Your Toughest Medicare Billing Questions Answered

Your Toughest Medicare Billing Questions Answered

Medicare is tricky. Our billing expert simplifies it for you.

By Casey Squicquero, Staff Development Manager, RevCycle Partners

Just when you think you have a grasp on Medicare, a claim is denied. Medicare has a dizzying number of exceptions that make billing not for the faint of heart. In a recent webinar, “Simplifying Medicare: A Start to Finish Process,” your toughest Medicare billing questions were answered.

But our audience had more tough Medicare Billing questions after the presentation.

Below, RevCycle Partners billing expert and Staff Development Manager Casey Squicquero answers a few of the ones that stump billers the most, providing clear step-by-step instructions.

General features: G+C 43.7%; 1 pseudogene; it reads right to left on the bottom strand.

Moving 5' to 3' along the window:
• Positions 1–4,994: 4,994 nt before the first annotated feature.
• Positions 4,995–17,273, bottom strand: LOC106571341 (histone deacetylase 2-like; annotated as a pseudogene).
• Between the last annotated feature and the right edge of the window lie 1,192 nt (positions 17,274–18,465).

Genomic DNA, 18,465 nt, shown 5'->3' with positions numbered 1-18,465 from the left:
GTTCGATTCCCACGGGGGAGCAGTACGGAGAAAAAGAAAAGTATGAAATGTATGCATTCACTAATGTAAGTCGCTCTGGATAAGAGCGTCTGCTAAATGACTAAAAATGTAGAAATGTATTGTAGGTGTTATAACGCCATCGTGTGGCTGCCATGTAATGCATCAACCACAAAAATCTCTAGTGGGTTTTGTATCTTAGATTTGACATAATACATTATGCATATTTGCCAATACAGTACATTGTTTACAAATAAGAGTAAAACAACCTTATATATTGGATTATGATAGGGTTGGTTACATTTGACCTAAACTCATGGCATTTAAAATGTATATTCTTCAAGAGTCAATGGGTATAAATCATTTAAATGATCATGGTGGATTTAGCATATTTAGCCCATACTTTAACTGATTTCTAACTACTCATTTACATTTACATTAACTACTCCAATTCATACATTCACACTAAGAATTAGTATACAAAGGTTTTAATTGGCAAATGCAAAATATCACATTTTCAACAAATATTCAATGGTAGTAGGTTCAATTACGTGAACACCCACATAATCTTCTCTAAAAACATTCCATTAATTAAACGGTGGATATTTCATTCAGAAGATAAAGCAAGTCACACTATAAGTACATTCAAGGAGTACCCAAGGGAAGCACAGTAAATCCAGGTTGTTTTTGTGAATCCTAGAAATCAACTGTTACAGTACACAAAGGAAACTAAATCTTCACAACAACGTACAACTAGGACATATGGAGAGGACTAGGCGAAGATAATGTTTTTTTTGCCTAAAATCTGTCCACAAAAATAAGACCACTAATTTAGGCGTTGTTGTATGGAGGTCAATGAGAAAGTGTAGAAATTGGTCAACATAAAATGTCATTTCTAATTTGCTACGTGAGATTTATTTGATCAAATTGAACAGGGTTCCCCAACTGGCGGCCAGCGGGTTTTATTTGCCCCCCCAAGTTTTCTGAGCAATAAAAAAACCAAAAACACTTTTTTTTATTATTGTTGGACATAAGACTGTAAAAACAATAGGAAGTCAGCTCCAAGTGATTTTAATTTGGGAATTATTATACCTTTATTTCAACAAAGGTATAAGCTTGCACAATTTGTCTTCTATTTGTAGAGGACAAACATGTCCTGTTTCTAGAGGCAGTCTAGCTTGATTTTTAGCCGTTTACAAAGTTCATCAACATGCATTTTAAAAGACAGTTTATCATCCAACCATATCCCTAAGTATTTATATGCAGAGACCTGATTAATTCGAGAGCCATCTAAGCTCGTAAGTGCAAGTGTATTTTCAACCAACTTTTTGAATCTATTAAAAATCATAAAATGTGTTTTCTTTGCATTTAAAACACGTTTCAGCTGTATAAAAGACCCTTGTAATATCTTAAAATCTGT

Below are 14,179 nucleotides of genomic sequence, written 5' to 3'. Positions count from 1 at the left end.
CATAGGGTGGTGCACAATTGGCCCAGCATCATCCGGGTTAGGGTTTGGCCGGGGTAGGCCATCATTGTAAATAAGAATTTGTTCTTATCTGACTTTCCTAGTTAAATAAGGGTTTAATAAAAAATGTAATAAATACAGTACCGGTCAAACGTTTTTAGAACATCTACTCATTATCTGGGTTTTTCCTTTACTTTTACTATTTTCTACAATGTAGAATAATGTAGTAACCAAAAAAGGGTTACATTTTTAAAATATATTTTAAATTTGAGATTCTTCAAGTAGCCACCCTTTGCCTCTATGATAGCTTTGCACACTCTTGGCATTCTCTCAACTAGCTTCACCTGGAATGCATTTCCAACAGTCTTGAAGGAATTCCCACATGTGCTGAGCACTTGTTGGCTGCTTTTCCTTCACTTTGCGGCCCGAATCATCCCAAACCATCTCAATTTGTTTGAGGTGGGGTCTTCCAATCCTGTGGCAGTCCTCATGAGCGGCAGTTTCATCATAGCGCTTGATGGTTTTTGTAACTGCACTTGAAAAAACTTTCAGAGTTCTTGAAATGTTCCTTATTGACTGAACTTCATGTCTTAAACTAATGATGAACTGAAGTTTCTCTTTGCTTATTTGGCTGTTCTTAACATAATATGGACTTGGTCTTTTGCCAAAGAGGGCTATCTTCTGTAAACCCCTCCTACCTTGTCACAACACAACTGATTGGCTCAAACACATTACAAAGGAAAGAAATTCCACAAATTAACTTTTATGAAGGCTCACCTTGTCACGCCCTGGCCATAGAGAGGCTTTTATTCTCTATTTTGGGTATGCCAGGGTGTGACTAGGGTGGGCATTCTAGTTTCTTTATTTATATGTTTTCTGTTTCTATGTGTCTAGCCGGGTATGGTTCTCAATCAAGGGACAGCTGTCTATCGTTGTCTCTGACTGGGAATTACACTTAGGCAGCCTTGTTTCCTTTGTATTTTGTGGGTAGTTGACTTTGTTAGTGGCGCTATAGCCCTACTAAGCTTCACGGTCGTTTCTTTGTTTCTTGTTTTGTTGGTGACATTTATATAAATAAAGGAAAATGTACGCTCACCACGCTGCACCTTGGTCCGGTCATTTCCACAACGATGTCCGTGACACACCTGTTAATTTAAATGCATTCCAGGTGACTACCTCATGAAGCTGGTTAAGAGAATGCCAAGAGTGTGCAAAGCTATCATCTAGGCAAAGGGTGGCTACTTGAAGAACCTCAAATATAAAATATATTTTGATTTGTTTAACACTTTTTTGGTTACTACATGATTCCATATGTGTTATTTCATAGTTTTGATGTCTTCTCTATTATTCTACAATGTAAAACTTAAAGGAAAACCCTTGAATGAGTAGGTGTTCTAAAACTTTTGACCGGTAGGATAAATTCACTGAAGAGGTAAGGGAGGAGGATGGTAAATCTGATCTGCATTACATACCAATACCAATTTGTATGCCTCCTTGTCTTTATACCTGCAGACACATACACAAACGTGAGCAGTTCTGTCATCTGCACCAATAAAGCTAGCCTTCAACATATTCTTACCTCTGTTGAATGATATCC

Q: What's the best way to access all things Medicare patient related?

The best way to access all things Medicare patient related is through whichever portal is specific to your state.

You will need to know the Medicare Administrative Contractor specific to your state. There are seven: Noridian, CGS Administrators, Wisconsin Physicians Service Government Health Administrators, National Government Services, Inc., Palmetto GBA, LLC, Novitas Solutions, Inc., and First Coast Service Options, Inc. On that contractor's website, you'll be able to access information on how to register for the portal as well as the link to the portal.

That portal will require a username and password to log in. That's where I would suggest you go for all patient’s specific information.

One caveat. Sometimes offices will check Medicare eligibility information for patients through a clearinghouse. But nothing really replaces the Medicare website itself. That’s where you will get the most accurate information and have the most functionality in terms of things like re-openings and appeals.